In the context of rigid bodies, the inertia tensor is defined as the linear map that takes angular velocity to angular momentum, that is, the linear map $I : \mathbb{R}^3\to \mathbb{R}^3$ such that

$$\mathbf{L}=I\boldsymbol{\omega}.$$

Now, given one unit vector $\hat{\mathbf{n}}$ characterizing the direction of a line, one can define

$$I_{\mathbf{n}}=\hat{\mathbf{n}}\cdot I(\hat{\mathbf{n}}),$$

which is the moment of inertia about that axis.

In that setting, if $\boldsymbol{\omega}= \omega \ \hat{\mathbf{n}}$ one gets, for instance, the nice looking formula for kinetic energy:

$$T = \dfrac{1}{2}I\omega^2,$$

where $I$ is the moment of inertia about the axis of rotation.

Now, although I grasp mathematically what is going on, I have no idea whatsoever about the physical meaning of the moment of inertia about an axis.

What is the physical meaning of the moment of inertia about an axis? What it really is, and how this physical significance relates to the actual mathematical definition I gave?

## Best Answer

The 3×3 mass moment of inertia represents a tensor that expresses a single

radius of gyrationfor each plane passing through the center of of mass.What is a radius of gyration?The radius of gyration (RGYR) expresses the distribution of mass around the rotation axis (perpendicular to said plane) as an equivalent ring or cylinder with the entire mass on a single radius from the axis.

But it does more. It defines also where the

percussion axisis for a given rotation away from the center of mass.What is a percussion axis?The percussion axis, is commonly referred to as the

sweet spotin sports is the axis in space which when impacted induces a particular rotation.How?In 2D it is kind of magical. Suppose you have a rigid body with radius of gyration $r_G$ and you want to rotate it about a pivot located a distance $c$ from the center of mass. Here is the sketch on the plane perpendicular to the rotation

I have drawn the radius of gyration from the center of mass.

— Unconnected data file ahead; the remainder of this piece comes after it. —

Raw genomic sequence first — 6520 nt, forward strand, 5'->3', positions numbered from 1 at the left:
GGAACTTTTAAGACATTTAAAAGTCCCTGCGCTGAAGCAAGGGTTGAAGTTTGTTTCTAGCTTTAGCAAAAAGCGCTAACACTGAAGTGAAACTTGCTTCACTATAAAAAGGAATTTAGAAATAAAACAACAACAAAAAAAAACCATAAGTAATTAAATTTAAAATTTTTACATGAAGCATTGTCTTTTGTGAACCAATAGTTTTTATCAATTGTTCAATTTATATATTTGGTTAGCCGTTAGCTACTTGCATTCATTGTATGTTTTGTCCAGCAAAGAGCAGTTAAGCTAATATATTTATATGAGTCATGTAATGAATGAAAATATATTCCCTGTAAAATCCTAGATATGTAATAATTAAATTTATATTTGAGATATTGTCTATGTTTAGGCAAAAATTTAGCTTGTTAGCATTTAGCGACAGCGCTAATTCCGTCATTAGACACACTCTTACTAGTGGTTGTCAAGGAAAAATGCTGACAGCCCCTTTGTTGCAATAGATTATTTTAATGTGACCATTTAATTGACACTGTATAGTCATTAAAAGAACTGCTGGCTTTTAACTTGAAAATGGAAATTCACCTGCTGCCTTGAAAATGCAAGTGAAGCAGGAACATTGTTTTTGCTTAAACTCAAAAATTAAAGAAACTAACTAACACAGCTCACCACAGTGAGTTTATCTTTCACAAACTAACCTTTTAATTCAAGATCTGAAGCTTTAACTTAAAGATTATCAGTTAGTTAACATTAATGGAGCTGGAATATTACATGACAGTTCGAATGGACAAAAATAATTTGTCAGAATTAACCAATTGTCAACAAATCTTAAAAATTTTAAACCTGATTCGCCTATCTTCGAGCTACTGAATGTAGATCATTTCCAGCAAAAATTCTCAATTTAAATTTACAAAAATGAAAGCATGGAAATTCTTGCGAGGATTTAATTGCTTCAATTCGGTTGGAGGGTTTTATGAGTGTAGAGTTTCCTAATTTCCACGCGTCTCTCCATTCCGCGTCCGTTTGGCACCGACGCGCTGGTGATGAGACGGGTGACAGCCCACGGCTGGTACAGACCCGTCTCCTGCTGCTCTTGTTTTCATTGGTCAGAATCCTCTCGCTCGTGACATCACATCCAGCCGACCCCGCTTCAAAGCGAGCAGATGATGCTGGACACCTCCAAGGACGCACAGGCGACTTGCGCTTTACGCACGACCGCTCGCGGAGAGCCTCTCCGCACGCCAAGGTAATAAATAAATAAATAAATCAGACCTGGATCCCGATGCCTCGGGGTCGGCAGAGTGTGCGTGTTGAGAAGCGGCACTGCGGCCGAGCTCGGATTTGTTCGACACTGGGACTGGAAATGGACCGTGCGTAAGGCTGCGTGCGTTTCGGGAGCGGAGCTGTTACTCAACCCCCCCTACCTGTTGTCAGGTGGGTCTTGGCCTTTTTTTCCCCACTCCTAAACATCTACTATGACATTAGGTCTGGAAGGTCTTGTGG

Now follow these steps:

You have now thepercussion axisdefined$$ p = \frac{I_{\rm plane}}{m c} = \frac{r_G^2}{c} $$

Notice that the percussion axis is purely a geometrical construct once the radius of gyration is known. The above is related to a pole-polar mapping in geometry.

LemmaThe radius of gyration on a plane can map each point on the plane (rotation center) to a unique line on the plane (percussion axis) and vise versa.If the rotation point is at infinity (a pure translation) then the percussion axis passes through the center of mass (a force through CM translates a body). Additionally, if the rotation point is at the center of mass then the percussion axis is at infinity which represents a pure torque on the body. Hence a pure torque will always rotate a body about its center of mass.What About 3D?In 3D the 3×3 mass moment tensor represents three

radiii of gyrationand a mass.$$ \boldsymbol{\rm I} = m \begin{vmatrix} r_y^2+r_z^2 & -r_x r_y & -r_x r_z \\ -r_x r_y & r_x^2+r_z^2 &-r_y r_z \\ -r_x r_z & -r_y r_z & r_x^2+r_y^2 \end{vmatrix} $$

The above is reduced into three

principalradii of gyration about some rotated coordinate system which eliminates the cross terms (non diagonal terms).Proof of the percussion geometryConsider the triangle

ABCfrom the rotation to the tangent point and the center of mass.The angle $\theta$ is found by $\sin \theta = \frac{r_G}{c}$

Now consider the small triangle

BDCwhich has a side $p = r_G \sin \theta$ because it is similar toABC.The percussion axis on the mirror point

B'is thus$$ \boxed{ p = r_G \sin\theta = \frac{r_G^2}{c} }$$

I will leave it up to the reader to prove that a force through the percussion axis on a resting body will cause a rotation about the pivot

without any reaction forces.